The types of compact discs or CDs can be divided into three main categories. The first type is read-only. These discs you purchase with the data or information already on the compact disk. The information is placed on the compact disk at the time the disc is manufactured. All you can do with the disc is play or read it. The second main CD type is the write-once disc. This compact disc is also known as the recordable CD or CD-R. This disc is purchased blank and information can be written or recorded to the disc.
Once the disc is full, it essentially becomes a read-only disc because no more information can be recorded to the disc and the previously recorded information cannot be erased and the compact disc cannot be reused. The third type of compact disc is the erasable or rewriteable CD known as the CD-RW. This disc is also purchased blank. Information can be written to the disc and then this information can be erased and the compact disk reused.
In addition to the three main types of compact discs discussed above, different logical formats exist. Each of the three types of compact disks can be written or recorded to these different formats. Listed below are several of the CD formats that have been introduced.
The CD-DA disc or digital audio CD is one that is written according to the Red Book standard. Digital audio written according to the standard is digitized at 16-bit quantization and at a 44.1 kHz (samples per second) sampling rate.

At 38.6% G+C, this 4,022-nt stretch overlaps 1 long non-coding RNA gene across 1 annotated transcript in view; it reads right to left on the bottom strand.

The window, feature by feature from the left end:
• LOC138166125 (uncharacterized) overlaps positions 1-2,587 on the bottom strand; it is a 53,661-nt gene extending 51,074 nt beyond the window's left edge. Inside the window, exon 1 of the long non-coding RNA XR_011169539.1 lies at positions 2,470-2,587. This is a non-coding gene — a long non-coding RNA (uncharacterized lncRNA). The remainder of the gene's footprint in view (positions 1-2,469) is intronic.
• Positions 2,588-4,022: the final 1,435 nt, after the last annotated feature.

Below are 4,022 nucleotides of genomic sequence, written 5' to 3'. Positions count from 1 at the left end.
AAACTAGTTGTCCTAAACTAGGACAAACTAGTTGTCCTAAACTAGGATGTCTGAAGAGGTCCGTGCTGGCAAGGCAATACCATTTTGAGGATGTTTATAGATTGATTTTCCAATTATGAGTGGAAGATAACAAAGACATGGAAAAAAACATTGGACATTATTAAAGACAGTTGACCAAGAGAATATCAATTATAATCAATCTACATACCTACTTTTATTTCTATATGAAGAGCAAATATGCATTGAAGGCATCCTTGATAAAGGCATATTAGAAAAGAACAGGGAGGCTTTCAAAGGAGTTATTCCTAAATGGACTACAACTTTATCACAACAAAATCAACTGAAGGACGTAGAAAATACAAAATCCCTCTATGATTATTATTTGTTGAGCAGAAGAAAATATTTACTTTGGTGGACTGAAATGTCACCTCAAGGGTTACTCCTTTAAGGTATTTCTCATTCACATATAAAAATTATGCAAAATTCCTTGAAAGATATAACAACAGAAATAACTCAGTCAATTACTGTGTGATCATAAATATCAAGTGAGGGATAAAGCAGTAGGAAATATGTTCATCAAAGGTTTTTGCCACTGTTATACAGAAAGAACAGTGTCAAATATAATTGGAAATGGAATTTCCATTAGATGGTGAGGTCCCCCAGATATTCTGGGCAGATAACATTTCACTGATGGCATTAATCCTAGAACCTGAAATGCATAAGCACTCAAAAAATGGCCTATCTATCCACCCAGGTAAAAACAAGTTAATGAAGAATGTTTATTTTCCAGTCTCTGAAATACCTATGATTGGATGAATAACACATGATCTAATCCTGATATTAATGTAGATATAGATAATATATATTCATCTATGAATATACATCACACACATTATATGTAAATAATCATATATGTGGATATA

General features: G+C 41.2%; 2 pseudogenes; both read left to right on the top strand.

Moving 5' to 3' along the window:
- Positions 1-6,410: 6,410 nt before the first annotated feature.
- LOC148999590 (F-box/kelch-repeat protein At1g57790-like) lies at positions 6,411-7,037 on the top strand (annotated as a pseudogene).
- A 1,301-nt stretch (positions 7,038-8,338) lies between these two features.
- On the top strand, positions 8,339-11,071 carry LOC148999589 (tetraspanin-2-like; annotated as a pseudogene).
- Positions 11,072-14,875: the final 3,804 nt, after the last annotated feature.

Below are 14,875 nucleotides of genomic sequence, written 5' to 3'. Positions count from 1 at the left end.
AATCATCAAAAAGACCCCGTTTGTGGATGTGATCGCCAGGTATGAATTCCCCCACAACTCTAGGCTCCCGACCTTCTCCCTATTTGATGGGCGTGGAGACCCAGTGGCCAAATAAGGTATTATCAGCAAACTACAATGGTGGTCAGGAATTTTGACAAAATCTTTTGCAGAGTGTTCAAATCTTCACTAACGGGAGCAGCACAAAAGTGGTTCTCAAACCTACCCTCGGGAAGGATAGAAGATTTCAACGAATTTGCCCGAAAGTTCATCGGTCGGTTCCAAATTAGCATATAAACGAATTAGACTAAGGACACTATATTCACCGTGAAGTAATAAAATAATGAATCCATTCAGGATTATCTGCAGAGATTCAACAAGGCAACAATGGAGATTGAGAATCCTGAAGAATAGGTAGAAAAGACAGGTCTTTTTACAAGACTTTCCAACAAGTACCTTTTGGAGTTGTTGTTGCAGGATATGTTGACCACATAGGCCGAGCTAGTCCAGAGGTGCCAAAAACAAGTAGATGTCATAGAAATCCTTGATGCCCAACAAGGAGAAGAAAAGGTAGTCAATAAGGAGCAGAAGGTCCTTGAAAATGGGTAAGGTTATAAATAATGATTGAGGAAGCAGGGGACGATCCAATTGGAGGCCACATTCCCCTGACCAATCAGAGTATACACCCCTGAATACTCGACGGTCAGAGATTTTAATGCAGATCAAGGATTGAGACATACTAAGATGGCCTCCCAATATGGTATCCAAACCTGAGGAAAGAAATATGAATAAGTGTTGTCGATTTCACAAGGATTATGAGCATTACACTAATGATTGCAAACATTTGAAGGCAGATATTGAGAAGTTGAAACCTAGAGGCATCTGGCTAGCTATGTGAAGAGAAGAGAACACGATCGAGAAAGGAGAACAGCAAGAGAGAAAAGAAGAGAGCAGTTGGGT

CD-ROM stands for compact disc read-only memory. Basically, this format follows the specifications in the Yellow Book standard. The CD in this logical format can be used to store any type of file such as text, software programs, image files, etc.
This type of compact disc can also be known at the CD-V or video CD. This is a special video format specifically designed for storage on the low capacity CD. It uses MPEG-1 encoding quality that can be as good as VHS, but often poor encoding results in video quality that is not very good. The super VCD was a successor to the standard VCD and provides about 2.7 times better resolution.
The photo CD was a proprietary product from Kodak for encoding and storing photographs digitally. This is one of several types of compact disc formats that are now obsolete.
The CD-i disc is the compact disc interactive disc developed by Philips and follows the Green Book standard. With a CD-i compatible player the user was provided with a certain amount of interactivity and the CD contained multimedia information such as audio, video, and still images. The user could navigate using a remote with a pointing device and various options presented on the screen could be selected.
The CD plus Graphics disc is basically used to play audio and display graphics and is often used with Karaoke machines.
Other types of compact discs include: CD-midi, enhanced CD, CD-text, CD + extended graphics, HDCD, and super audio CD.